Sophie-Therese Trenka-Dalton | Dubayyland

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Words/Priyanka Sacheti


In a recently published Guardian piece, Oliver Wainwright writes about the resurrection of the World, an ambitious Dubai mega project consisting of an archipelago of three hundred man-made islands, shaped to form continents. The World along with several other similar hypermodern Dubai architectural projects had to be put on hold following the economic recession of 2008 and which are now witnessing a revival a decade later on.



It was a Dubai haunted by the eerie ruins of such unfinished mega projects in which Sophie-Therese Trenka Dalton found herself in 2009. A half-American half-German installation artist from Berlin, Trenka-Dalton had been interested in architecture for a long while. “Architecture represents the manifestation of processes and materiality of a society and culture,” she says. Having been working with motifs from the Arab world: Ancient Mesopotamia, Assyria, and Babylonia, her earlier work, City of Commerce (2008), for instance, had reflected a convergence of those motifs and themed architecture which shaped Los Angeles in the beginning of 20th century.



Whilst the artist had earlier been engaging with ruins of a distant past, “the construction of history, or fiction, rather, retroactively asserted as reality”, as she puts it, Dubai saw her in turn contemplating what she describes as architecture which projects itself into the future, a not-yet: an archaeology of the future.


“The trigger, or starting point, you could say was seeing renderings of Palm Jumeirah Islands – and I thought, I have to go there, [to Dubai],” she states, pointing out that date-palm motives had been recurring in her work for a while.


Trenka-Dalton also noted similarities between Los Angeles and Dubai beyond those of landscape and climate. “I sensed a same kind of surrealness in Dubai that I had seen earlier in Los Angeles,” she says, remarking that if Los Angeles was very much the metropolis of the twentieth century, then Dubai is that of the present one.



The artist thus arrived in a Dubai populated by what she describes as “imploded mega projects.”  “It was so empty and desolate,” she recalls of her meanderings through the city, particularly focusing on those liminal spaces where the new city transited into that of the surrounding desert; in any case, her focus being the aesthetics of the architecture, the photographs of these abandoned urban ruins devoid of people strongly evokes a sense of a ghostly, deserted desert city.  The name of her project, Dubayyland was in fact derived from an unfinished mega project, Dubailand which was poised to be an giant entertainment conglomerate consisting of resorts, parks, and hotels in the desert. Dubayy being the initial translation of the city into English, Trenka-Dalton’s work also transliterates the fantastical excess of Dubai into a minimal, striking collection of photographs, readymade installations, and a film through Dubayyland, which she exhibited in 2014.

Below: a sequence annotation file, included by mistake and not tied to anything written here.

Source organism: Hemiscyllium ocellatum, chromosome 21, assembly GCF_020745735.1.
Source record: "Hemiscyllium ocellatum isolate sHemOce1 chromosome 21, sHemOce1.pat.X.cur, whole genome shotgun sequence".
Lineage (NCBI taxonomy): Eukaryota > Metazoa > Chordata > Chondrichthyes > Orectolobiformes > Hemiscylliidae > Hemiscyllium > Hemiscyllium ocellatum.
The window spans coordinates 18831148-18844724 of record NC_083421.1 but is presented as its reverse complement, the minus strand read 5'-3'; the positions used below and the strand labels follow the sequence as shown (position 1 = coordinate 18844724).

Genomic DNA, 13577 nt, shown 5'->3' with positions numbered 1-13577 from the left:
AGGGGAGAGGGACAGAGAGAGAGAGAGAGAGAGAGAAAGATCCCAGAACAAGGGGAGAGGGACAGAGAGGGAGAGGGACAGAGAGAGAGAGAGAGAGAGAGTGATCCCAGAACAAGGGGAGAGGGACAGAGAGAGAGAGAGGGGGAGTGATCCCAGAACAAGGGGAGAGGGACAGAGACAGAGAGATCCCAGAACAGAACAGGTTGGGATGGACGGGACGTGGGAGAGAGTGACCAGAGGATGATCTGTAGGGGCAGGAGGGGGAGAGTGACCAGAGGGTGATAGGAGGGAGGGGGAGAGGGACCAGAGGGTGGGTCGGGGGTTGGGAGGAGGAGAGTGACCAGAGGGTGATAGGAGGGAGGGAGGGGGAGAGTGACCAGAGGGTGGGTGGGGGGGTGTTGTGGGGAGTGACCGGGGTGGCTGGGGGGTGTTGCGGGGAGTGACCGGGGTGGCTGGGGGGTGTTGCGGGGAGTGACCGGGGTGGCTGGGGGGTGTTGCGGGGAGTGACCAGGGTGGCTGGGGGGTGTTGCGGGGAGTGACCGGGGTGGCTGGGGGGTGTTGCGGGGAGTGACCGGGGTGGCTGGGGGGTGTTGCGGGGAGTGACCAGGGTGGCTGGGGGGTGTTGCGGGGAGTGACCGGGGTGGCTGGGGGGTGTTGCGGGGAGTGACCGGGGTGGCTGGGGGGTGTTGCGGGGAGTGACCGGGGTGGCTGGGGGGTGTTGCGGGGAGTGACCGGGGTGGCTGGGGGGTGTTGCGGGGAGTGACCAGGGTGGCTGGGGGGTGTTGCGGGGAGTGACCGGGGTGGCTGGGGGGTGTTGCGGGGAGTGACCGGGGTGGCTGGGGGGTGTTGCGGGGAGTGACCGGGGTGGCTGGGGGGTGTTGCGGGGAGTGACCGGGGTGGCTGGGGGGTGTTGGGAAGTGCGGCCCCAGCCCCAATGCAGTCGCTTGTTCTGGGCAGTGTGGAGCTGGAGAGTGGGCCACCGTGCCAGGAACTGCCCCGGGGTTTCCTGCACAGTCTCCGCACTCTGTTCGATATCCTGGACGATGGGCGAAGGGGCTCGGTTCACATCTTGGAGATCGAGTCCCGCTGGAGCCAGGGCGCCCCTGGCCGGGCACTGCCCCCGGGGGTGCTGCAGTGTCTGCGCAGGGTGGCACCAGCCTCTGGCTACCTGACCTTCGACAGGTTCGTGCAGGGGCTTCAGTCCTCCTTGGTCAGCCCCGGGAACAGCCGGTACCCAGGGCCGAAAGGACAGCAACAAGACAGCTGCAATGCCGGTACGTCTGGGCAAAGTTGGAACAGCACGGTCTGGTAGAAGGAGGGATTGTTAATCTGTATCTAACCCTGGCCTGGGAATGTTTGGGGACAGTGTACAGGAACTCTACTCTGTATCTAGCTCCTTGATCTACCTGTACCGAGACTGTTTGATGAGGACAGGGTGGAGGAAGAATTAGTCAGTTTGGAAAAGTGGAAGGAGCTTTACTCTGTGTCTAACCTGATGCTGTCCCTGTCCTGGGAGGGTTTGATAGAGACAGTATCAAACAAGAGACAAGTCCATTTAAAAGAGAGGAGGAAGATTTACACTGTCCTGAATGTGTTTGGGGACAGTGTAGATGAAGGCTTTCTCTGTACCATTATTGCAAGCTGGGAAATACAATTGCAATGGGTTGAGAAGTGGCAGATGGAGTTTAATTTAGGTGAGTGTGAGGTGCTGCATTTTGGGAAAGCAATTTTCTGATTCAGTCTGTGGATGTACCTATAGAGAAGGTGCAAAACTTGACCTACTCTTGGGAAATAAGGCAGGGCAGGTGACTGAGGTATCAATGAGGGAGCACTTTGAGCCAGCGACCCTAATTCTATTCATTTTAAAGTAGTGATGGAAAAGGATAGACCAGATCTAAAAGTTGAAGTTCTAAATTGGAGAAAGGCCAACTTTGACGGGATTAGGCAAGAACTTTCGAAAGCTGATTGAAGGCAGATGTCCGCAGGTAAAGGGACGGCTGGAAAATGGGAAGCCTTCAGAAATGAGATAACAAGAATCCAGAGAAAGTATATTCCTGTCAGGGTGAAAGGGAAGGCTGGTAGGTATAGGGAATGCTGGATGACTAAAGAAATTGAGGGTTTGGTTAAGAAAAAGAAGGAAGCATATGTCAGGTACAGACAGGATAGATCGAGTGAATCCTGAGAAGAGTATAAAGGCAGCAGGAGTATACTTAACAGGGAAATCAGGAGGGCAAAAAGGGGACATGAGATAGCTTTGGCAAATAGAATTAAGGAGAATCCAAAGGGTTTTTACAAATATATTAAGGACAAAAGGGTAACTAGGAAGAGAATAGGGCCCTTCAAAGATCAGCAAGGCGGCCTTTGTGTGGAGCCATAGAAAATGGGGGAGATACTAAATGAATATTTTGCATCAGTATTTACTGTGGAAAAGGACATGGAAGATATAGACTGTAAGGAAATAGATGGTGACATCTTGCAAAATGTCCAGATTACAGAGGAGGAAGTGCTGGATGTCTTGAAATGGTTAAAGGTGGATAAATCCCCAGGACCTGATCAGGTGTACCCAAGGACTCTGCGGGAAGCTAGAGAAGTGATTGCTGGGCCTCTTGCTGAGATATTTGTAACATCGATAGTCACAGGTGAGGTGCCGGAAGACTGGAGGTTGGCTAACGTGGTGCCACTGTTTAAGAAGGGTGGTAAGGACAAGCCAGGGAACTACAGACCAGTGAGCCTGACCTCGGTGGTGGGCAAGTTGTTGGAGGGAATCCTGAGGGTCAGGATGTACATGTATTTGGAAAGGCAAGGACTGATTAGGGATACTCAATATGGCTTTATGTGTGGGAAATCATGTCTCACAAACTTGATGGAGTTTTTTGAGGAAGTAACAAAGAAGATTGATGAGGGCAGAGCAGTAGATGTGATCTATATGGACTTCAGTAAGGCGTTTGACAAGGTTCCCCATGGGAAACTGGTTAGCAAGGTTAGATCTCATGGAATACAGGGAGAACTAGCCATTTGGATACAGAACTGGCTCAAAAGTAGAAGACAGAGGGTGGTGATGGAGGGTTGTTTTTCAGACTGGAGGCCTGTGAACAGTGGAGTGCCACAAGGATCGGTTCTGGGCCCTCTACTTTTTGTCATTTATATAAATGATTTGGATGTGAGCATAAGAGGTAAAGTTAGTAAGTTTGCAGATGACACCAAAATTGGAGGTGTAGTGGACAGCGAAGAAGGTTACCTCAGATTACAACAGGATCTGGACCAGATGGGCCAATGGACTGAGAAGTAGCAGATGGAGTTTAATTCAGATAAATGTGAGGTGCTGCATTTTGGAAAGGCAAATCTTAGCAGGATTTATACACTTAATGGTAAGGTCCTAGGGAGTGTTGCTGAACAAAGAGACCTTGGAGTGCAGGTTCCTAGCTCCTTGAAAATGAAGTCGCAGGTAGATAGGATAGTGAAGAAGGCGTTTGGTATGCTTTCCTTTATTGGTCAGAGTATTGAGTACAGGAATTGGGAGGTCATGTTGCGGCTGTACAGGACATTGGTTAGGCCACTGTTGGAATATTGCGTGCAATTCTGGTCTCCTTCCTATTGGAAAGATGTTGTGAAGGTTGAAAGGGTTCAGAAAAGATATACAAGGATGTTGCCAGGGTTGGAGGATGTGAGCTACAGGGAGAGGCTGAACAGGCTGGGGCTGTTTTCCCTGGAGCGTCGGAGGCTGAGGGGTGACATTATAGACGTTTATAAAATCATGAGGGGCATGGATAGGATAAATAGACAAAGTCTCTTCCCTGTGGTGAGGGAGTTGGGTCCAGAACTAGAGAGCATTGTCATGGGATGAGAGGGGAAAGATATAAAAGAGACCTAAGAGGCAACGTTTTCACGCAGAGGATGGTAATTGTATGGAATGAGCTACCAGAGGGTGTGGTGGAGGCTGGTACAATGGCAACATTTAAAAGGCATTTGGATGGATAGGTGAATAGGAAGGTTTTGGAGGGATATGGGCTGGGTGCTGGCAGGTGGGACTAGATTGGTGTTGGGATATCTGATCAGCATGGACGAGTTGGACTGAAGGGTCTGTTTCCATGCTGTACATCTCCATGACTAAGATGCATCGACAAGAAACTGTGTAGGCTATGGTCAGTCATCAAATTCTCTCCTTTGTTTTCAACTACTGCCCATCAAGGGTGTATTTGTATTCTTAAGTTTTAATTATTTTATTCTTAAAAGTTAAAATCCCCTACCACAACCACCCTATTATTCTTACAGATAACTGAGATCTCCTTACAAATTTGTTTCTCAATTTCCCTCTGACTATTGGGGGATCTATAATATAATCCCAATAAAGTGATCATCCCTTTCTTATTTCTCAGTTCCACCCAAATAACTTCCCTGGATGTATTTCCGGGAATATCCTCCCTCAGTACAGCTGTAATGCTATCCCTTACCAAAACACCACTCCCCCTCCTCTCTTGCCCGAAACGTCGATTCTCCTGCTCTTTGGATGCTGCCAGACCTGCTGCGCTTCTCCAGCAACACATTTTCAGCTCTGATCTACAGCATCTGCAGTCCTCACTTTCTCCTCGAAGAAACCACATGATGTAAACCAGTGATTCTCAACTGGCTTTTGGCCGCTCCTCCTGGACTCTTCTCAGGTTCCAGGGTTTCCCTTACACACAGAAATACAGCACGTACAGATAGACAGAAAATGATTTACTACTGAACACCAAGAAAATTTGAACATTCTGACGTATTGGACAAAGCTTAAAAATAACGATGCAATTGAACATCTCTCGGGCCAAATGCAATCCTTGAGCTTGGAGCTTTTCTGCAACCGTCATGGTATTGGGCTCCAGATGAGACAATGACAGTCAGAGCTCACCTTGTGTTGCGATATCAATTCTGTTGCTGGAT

A new Dubai however presented itself to her when she arrived in 2014 though, having majorly transformed from what she had seen during her earlier visits. “I had previously found it much more accessible and easier to navigate the city, it was now a radically different place,” she says. Dubai’s 2014 avatar was in significant contrast to the city dominated by mute, unfinished structures she had seen back in 2009, vividly exemplifying the financial crisis, what with a construction boom once more taking place. She also observed how a conscious construction of and incorporating a national identity into the national historical narrative was in turn now spearheading the construction of heritage architecture.